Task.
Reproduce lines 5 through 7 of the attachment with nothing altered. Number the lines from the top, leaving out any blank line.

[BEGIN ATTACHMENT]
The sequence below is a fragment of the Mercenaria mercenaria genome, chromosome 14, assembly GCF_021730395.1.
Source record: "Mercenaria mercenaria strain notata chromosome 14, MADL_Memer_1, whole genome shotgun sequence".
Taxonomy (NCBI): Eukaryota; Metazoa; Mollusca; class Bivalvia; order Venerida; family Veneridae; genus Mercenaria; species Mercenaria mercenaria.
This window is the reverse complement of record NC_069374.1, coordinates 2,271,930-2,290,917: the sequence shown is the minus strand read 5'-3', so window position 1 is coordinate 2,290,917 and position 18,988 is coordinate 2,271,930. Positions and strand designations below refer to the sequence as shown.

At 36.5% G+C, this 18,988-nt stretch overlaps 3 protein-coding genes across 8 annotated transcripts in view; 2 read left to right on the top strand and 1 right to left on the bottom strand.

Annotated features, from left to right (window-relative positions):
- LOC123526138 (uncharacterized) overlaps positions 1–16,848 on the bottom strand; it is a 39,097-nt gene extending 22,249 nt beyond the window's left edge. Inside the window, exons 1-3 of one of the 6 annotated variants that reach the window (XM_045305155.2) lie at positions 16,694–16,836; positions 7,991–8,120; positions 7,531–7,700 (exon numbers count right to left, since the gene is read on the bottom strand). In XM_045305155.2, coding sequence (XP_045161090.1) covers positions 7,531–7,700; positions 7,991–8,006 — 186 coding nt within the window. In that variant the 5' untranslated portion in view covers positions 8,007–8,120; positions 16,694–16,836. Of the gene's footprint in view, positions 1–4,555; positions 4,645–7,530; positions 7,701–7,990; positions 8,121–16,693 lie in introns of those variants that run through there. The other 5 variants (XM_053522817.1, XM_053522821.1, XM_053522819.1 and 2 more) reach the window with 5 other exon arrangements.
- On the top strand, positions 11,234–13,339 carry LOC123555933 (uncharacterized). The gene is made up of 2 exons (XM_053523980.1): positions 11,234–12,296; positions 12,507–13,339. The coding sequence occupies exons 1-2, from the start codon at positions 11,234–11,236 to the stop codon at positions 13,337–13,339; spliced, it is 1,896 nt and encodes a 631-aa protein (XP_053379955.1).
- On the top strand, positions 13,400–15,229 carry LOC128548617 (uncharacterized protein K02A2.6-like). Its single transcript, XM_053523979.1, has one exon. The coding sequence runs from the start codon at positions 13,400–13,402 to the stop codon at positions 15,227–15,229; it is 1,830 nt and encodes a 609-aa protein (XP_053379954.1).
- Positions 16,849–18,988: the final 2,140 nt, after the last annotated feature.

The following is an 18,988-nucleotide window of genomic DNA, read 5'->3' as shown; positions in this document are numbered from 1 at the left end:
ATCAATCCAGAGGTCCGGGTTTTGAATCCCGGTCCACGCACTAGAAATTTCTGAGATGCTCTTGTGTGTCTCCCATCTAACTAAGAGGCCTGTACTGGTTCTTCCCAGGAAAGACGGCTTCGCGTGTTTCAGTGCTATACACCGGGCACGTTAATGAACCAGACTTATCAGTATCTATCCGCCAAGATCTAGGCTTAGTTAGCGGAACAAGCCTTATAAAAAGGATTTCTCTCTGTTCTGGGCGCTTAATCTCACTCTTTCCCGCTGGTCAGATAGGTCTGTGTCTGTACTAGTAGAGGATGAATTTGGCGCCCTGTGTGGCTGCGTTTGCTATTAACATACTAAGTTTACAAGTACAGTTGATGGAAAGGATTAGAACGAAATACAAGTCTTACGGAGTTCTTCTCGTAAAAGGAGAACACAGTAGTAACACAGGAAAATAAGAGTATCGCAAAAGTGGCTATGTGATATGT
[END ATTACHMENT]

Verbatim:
At 36.5% G+C, this 18,988-nt stretch overlaps 3 protein-coding genes across 8 annotated transcripts in view; 2 read left to right on the top strand and 1 right to left on the bottom strand.

Annotated features, from left to right (window-relative positions):
- LOC123526138 (uncharacterized) overlaps positions 1–16,848 on the bottom strand; it is a 39,097-nt gene extending 22,249 nt beyond the window's left edge. Inside the window, exons 1-3 of one of the 6 annotated variants that reach the window (XM_045305155.2) lie at positions 16,694–16,836; positions 7,991–8,120; positions 7,531–7,700 (exon numbers count right to left, since the gene is read on the bottom strand). In XM_045305155.2, coding sequence (XP_045161090.1) covers positions 7,531–7,700; positions 7,991–8,006 — 186 coding nt within the window. In that variant the 5' untranslated portion in view covers positions 8,007–8,120; positions 16,694–16,836. Of the gene's footprint in view, positions 1–4,555; positions 4,645–7,530; positions 7,701–7,990; positions 8,121–16,693 lie in introns of those variants that run through there. The other 5 variants (XM_053522817.1, XM_053522821.1, XM_053522819.1 and 2 more) reach the window with 5 other exon arrangements.